The SDT recently published the Leigh Day judgment, just before the start of term proper, on a PDF which was a scan rather than a proper, easily readable, and editable PDF. All of these things undermine my ability to blog about the substance of the case. It’s a small sign of the SDT’s rather poor attitude to transparency or good management (a more important example is the absence of a full and searchable database of their decisions, available to all). But, I digress, because that is not what I want to write about.
I want to write briefly about a piece in the Law Society Gazette suggesting that the SDT should not have published the minority judgment in the Leigh Day case. Ostensibly, this is because the Times and the Sun were provided with ammunition to write a piece knocking lawyers acquittal and it is is not in the public interest because the profession’s reputation is thus besmirched. Now, I complained on twitter about the Times coverage in their ‘Brief’ email. It was poor, not balanced, and very Rupert Murdoch. I am hoping that whoever wrote it, and or edited it, is embarrassed enough to do better. (And today, praise where it is due, they did spot a US study on class actions was not really saying what the survey’s paymasters wanted it to say, so perhaps they are making amends).
Now, one might take the Law Society Gazette more seriously in their argument, if it were not for the fact that there are questions over the way they have selectively reported the Leigh Day case. When the verdict was announced, although they knew that it was a majority verdict, the same author of the piece wrote a piece decrying the prosecution (although primarily for its expense) and also tweeted the following…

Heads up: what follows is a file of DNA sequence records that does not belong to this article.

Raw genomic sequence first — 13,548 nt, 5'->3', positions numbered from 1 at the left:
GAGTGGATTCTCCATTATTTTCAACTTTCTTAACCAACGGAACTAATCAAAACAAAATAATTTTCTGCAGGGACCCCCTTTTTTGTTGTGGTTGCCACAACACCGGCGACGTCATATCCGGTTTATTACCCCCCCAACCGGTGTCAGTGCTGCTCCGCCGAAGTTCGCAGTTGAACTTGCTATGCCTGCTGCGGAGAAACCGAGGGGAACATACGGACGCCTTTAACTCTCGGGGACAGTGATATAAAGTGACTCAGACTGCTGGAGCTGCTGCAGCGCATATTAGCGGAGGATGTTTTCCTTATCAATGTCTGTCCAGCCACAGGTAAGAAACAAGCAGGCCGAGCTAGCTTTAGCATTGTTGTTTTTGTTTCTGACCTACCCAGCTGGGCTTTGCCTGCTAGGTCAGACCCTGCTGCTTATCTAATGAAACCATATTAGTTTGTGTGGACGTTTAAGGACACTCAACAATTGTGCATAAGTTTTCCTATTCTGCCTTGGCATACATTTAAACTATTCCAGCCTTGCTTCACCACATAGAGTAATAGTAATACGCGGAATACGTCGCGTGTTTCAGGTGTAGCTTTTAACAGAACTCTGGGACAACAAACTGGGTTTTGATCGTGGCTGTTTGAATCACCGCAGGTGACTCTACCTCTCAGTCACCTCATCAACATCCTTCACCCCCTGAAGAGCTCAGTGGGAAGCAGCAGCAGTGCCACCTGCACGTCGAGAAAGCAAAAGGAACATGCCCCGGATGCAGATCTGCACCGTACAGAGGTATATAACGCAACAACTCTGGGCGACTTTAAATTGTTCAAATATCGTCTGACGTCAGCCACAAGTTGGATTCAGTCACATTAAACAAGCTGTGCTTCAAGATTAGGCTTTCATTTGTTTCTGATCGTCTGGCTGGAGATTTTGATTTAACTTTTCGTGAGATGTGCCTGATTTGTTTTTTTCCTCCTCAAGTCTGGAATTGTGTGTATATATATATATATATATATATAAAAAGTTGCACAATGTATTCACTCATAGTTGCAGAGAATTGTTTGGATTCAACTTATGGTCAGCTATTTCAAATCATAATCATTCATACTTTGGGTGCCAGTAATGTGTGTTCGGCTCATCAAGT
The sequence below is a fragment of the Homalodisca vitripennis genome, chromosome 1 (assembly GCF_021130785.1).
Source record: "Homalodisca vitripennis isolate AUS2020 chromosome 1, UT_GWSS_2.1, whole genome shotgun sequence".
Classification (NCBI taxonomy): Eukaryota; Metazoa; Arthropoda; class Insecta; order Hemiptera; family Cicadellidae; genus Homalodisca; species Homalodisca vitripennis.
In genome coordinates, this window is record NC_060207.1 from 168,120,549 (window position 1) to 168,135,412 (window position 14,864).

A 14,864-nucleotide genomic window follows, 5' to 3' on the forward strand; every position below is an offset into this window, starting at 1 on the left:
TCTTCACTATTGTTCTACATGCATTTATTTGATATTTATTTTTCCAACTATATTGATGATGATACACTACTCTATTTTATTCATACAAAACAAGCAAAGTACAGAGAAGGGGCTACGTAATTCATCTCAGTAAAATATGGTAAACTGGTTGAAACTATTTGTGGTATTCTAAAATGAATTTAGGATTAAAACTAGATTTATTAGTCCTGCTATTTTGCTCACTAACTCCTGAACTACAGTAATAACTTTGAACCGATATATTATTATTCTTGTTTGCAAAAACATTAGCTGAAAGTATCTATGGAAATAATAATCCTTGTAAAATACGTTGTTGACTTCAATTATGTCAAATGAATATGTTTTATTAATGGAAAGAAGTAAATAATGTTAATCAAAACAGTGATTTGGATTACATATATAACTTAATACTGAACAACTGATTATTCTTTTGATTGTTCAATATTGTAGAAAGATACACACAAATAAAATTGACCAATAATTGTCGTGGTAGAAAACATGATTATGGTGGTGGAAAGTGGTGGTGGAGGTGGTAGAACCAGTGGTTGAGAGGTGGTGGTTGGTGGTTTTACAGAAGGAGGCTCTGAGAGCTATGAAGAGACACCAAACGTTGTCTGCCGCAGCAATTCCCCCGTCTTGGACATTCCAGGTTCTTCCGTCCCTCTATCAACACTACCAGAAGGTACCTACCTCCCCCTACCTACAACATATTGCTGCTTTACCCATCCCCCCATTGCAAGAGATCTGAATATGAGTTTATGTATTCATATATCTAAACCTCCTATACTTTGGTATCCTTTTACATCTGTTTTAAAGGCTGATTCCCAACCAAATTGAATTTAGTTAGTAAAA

I’m not sure the Gazette should have immediately piled in with a ‘the SRA must answer questions’ article and their lead reporter on the issue should almost certainly not have tweeted with doubts about the merits of prosecution on such a sensitive case where the verdict was by a majority. We all make mistakes on tweets, and I understand that the majority verdict was not reported because in criminal trials when a defendant is acquitted by majority verdict this fact is not reported. This is to avoid a risk of defamation, I am told, although close watchers of any particular jury trial will know a majority direction by a judge is reported, so anyone following matters will know an acquittal is probably by a majority verdict. Appeals on professional ethics can be by majority verdict and I can think of at least one Cout of Appeal case where the judgments might be deemed to be sensitive to the lawyer’s reputation.
So there is the whiff of hypocrisy about the argument that the Times cannot selectively report the acquittal but the Gazette can. Even if it is right that the majority verdict should not be reported in the aftermath, which I doubt, a little more circumspection in the aftermath of the verdict would have been wise.
And that leads onto my final point. It seems to me extraordinary that it would not be in the interests of the public that the outcome of the hearing is known. The profession should know that the decision was not cut and dried and that the minutiae of what went wrong might bear some reading and reflection. That such a high profile, and esteemed, lawyer had such a close shave with the Tribunal is very much food for thought from which I imagine many lawyers could learn.
Also, to make one last point, the nature of the verdict, and (when I get to read it) the nature of the findings may be enormously important to the debate about the standard of proof in tribunal cases. Stifling the information about this, on such an important case, seems to me to be an idea to be treated with a good deal of scepticism, no matter what source it emanates from.